Recently, I read a post by Stephen Ray regarding the misuse of 2Cor 5:6-8. Many people believe the passage proves that there is no such thing as Purgatory since “to be absent from the body is to be present with the Lord.” Mr. Ray explains why that is a misreading of the text. Some of the comments to the post also pointed to the thief on the cross as a reason to reject the idea of Purgatory since Jesus told the thief, “This day you will be with me in Paradise.” “See,” they will say, “there is no ‘lobby’ or ‘front porch’ or ‘mud room’ to Heaven. One either goes straight to Heaven or straight to Hell.”
The experience of the thief on the cross does not disprove Purgatory. First of all, Catholicism does not teach that everyone must go through Purgatory, only that there is a Purgatory for those who need that purification. Martyrs, for example, having suffered for the faith in unspeakable ways, likely do not need the purging experience of Purgatory to release them from lingering attachments to this life.
Secondly, the thief was already suffering on his cross and such suffering can be part of (or the whole extent of) the purging process. We do not know exactly when the thief believed in Christ, but Jesus knew. It may have been long before he was crucified next to Jesus. The thief’s cross may have perfected him since we are told by Christ to suffer our own crosses and lay aside all other attachments to follow Him. The thief knew he was getting what he deserved. He was willingly making reparations for his sins.
Recall there was another thief being crucified next to Christ, but he did not believe in Christ. He mocked Christ. He did not take up his cross to follow Christ. He took no ownership of his sins or the consequences of them. His suffering was more like Hell than Purgatory. No Paradise ahead.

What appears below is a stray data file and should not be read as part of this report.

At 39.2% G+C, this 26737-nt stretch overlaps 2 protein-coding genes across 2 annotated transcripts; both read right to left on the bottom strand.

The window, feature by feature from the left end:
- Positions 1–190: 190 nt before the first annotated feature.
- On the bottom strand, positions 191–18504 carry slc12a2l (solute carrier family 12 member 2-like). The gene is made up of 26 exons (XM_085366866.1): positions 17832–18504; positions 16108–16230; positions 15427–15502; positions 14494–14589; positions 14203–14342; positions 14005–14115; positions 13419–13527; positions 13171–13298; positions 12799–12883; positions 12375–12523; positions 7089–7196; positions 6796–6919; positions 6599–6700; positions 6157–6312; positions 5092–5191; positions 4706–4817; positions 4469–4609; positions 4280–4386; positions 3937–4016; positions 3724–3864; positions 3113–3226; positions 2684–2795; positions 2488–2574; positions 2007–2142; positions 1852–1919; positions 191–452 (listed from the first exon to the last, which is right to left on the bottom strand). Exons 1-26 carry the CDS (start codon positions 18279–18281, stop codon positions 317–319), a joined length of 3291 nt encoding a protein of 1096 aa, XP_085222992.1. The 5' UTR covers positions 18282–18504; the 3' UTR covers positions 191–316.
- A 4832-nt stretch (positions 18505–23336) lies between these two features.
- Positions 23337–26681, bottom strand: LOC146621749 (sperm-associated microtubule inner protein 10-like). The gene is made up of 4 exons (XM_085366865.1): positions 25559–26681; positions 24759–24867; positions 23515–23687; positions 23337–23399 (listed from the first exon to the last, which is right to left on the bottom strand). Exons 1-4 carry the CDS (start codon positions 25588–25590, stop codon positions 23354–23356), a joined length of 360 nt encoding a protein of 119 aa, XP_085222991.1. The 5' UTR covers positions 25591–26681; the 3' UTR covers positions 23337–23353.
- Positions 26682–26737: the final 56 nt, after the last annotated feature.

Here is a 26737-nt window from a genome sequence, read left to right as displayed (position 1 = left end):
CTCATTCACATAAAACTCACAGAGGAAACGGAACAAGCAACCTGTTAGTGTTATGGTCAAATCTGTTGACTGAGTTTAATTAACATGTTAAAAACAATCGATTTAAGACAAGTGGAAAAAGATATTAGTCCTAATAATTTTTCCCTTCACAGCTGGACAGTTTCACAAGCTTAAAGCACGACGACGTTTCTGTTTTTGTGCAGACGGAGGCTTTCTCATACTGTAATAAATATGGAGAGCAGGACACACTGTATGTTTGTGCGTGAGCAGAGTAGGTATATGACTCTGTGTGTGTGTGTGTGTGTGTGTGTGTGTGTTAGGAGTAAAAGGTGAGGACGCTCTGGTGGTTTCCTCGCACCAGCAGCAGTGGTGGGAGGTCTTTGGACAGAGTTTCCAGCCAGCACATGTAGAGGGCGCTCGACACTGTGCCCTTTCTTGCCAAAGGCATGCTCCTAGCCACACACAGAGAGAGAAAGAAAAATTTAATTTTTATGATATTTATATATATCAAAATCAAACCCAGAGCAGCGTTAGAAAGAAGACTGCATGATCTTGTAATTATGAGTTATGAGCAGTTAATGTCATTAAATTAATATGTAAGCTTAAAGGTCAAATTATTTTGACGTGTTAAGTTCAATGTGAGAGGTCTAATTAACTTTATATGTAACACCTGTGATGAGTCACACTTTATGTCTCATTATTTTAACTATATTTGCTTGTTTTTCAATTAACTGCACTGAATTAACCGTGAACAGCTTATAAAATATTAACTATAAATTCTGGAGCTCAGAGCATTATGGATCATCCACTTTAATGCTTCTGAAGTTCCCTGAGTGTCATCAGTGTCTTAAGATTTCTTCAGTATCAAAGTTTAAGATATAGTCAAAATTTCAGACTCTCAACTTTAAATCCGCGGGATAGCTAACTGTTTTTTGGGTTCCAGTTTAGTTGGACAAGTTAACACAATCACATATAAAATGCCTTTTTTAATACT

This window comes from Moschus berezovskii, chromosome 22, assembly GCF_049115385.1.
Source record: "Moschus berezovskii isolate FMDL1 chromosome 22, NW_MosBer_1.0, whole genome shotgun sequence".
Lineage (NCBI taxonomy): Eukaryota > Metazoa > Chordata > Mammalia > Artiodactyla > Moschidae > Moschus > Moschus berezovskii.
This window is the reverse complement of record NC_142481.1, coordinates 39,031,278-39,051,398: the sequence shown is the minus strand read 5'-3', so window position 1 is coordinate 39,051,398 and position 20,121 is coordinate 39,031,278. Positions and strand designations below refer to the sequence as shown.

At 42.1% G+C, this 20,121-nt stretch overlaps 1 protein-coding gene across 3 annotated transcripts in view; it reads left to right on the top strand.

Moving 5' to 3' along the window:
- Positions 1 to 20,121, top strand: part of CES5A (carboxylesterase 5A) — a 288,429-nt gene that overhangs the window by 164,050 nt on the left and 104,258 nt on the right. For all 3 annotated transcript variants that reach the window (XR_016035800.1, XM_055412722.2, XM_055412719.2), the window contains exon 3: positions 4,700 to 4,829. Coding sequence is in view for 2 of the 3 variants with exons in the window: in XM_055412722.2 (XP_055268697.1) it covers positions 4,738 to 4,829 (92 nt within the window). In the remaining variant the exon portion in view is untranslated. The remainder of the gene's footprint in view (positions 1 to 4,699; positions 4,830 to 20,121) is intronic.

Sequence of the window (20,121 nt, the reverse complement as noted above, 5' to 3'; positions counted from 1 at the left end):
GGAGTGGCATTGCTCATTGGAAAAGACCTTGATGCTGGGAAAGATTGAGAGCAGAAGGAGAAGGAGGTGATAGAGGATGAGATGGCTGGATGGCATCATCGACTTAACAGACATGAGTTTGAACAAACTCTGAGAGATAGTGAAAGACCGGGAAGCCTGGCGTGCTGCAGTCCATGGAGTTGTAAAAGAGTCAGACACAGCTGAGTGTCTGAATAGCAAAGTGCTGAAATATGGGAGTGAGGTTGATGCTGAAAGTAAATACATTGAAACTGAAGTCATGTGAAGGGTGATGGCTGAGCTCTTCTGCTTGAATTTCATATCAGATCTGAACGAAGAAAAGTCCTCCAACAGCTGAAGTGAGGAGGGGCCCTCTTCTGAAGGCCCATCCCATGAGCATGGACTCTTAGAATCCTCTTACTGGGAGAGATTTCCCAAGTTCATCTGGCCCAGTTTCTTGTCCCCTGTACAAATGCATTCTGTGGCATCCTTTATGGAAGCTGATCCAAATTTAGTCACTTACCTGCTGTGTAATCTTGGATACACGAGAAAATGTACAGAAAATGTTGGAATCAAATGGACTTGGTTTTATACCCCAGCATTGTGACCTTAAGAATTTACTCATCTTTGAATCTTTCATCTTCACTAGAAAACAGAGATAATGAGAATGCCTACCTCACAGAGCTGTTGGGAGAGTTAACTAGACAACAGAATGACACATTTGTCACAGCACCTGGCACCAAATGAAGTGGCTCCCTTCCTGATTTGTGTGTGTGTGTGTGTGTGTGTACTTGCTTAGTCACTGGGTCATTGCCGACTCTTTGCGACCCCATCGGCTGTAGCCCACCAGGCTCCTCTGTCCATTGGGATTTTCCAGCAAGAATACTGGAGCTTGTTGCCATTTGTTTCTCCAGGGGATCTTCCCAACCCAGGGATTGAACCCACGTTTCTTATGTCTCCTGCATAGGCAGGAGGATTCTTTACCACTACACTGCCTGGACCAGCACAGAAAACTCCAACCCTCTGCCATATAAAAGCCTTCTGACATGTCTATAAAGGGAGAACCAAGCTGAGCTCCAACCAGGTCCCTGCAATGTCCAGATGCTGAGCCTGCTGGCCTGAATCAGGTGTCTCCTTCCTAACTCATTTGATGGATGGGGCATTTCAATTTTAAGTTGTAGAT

Thirdly, Christ was right there, present with the thief, “on the front porch of Heaven” if you will. That’s why Christ, in all the burning fire of His love, fully present with the thief could say, “Today you will be with me in Paradise.” It is a great picture of Purgatory. The believer, in a state of suffering complete separation from worldly attachments, expresses his desire to be with the Lord who welcomes him off of the “front porch” and into His house.
When Christ ascended to Heaven, the so called “front porch” went with Him. Rather than being nailed to a literal cross, the “fire” of Purgatory now does the purging for us. In order to enter Heaven, every hint of attachment to things other than Christ must be eliminated (perfection). Whatever detachment does not take place in this world is resolved in the fire of Christ’s purifying love. Purgatory is not a “location” but a “state of being” that prepares the believer to enter Heaven completely pure and holy.
Rather than disproving Purgatory, the thief on the cross is a great image of Purgatory. Many of us will need to spend time “hanging on the thief’s cross” so to speak, before we are ready to enter Heaven. It’s not that our suffering replaces the sacrifice of Christ. It’s that we need to completely let go of the rope we still have tied to things in this life. That can require some pretty serious rope burn before we completely release our grip. Hence, we pray for the souls in Purgatory, to help them loosen their grip.